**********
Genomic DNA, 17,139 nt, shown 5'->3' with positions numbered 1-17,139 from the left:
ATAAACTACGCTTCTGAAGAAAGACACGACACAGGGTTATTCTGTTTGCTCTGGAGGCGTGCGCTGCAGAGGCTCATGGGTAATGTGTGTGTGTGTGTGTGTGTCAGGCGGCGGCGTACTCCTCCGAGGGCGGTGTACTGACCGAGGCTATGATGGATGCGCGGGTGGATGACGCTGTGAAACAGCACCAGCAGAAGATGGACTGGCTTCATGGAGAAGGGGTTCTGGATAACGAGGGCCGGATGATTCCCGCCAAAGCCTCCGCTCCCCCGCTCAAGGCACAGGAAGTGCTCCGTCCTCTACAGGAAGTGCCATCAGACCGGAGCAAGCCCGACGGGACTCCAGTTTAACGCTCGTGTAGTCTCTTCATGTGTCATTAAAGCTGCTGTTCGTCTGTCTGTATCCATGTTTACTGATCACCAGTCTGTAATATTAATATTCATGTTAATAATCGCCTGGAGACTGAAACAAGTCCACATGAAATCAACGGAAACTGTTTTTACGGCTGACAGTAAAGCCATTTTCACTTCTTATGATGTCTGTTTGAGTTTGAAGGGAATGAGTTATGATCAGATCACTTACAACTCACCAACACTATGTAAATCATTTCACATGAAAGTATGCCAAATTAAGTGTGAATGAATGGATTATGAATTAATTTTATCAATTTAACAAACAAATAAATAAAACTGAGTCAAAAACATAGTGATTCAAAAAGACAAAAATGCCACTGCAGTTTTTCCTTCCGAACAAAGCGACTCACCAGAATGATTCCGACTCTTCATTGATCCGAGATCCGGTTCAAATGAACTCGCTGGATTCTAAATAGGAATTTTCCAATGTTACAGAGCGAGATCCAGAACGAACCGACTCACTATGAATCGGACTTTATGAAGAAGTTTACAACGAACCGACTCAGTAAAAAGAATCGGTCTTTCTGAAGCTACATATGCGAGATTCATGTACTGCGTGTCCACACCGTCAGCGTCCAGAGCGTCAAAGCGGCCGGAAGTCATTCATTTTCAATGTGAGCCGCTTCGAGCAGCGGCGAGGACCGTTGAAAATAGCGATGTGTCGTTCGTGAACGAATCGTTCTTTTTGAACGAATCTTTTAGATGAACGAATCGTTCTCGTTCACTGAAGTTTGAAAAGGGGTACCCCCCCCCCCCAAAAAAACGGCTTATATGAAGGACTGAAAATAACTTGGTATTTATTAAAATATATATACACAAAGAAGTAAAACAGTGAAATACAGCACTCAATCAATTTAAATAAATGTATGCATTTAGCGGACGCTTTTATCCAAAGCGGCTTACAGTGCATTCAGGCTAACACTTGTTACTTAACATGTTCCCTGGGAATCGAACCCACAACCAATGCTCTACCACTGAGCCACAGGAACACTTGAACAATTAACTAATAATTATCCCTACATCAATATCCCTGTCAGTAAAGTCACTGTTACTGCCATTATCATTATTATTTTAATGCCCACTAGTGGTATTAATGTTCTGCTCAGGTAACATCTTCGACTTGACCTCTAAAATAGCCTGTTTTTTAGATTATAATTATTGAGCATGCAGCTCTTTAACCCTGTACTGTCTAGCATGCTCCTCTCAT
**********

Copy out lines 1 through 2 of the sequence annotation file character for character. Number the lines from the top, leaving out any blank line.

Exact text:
Genomic DNA, 17,139 nt, shown 5'->3' with positions numbered 1-17,139 from the left:
ATAAACTACGCTTCTGAAGAAAGACACGACACAGGGTTATTCTGTTTGCTCTGGAGGCGTGCGCTGCAGAGGCTCATGGGTAATGTGTGTGTGTGTGTGTGTGTCAGGCGGCGGCGTACTCCTCCGAGGGCGGTGTACTGACCGAGGCTATGATGGATGCGCGGGTGGATGACGCTGTGAAACAGCACCAGCAGAAGATGGACTGGCTTCATGGAGAAGGGGTTCTGGATAACGAGGGCCGGATGATTCCCGCCAAAGCCTCCGCTCCCCCGCTCAAGGCACAGGAAGTGCTCCGTCCTCTACAGGAAGTGCCATCAGACCGGAGCAAGCCCGACGGGACTCCAGTTTAACGCTCGTGTAGTCTCTTCATGTGTCATTAAAGCTGCTGTTCGTCTGTCTGTATCCATGTTTACTGATCACCAGTCTGTAATATTAATATTCATGTTAATAATCGCCTGGAGACTGAAACAAGTCCACATGAAATCAACGGAAACTGTTTTTACGGCTGACAGTAAAGCCATTTTCACTTCTTATGATGTCTGTTTGAGTTTGAAGGGAATGAGTTATGATCAGATCACTTACAACTCACCAACACTATGTAAATCATTTCACATGAAAGTATGCCAAATTAAGTGTGAATGAATGGATTATGAATTAATTTTATCAATTTAACAAACAAATAAATAAAACTGAGTCAAAAACATAGTGATTCAAAAAGACAAAAATGCCACTGCAGTTTTTCCTTCCGAACAAAGCGACTCACCAGAATGATTCCGACTCTTCATTGATCCGAGATCCGGTTCAAATGAACTCGCTGGATTCTAAATAGGAATTTTCCAATGTTACAGAGCGAGATCCAGAACGAACCGACTCACTATGAATCGGACTTTATGAAGAAGTTTACAACGAACCGACTCAGTAAAAAGAATCGGTCTTTCTGAAGCTACATATGCGAGATTCATGTACTGCGTGTCCACACCGTCAGCGTCCAGAGCGTCAAAGCGGCCGGAAGTCATTCATTTTCAATGTGAGCCGCTTCGAGCAGCGGCGAGGACCGTTGAAAATAGCGATGTGTCGTTCGTGAACGAATCGTTCTTTTTGAACGAATCTTTTAGATGAACGAATCGTTCTCGTTCACTGAAGTTTGAAAAGGGGTACCCCCCCCCCCCAAAAAAACGGCTTATATGAAGGACTGAAAATAACTTGGTATTTATTAAAATATATATACACAAAGAAGTAAAACAGTGAAATACAGCACTCAATCAATTTAAATAAATGTATGCATTTAGCGGACGCTTTTATCCAAAGCGGCTTACAGTGCATTCAGGCTAACACTTGTTACTTAACATGTTCCCTGGGAATCGAACCCACAACCAATGCTCTACCACTGAGCCACAGGAACACTTGAACAATTAACTAATAATTATCCCTACATCAATATCCCTGTCAGTAAAGTCACTGTTACTGCCATTATCATTATTATTTTAATGCCCACTAGTGGTATTAATGTTCTGCTCAGGTAACATCTTCGACTTGACCTCTAAAATAGCCTGTTTTTTAGATTATAATTATTGAGCATGCAGCTCTTTAACCCTGTACTGTCTAGCATGCTCCTCTCAT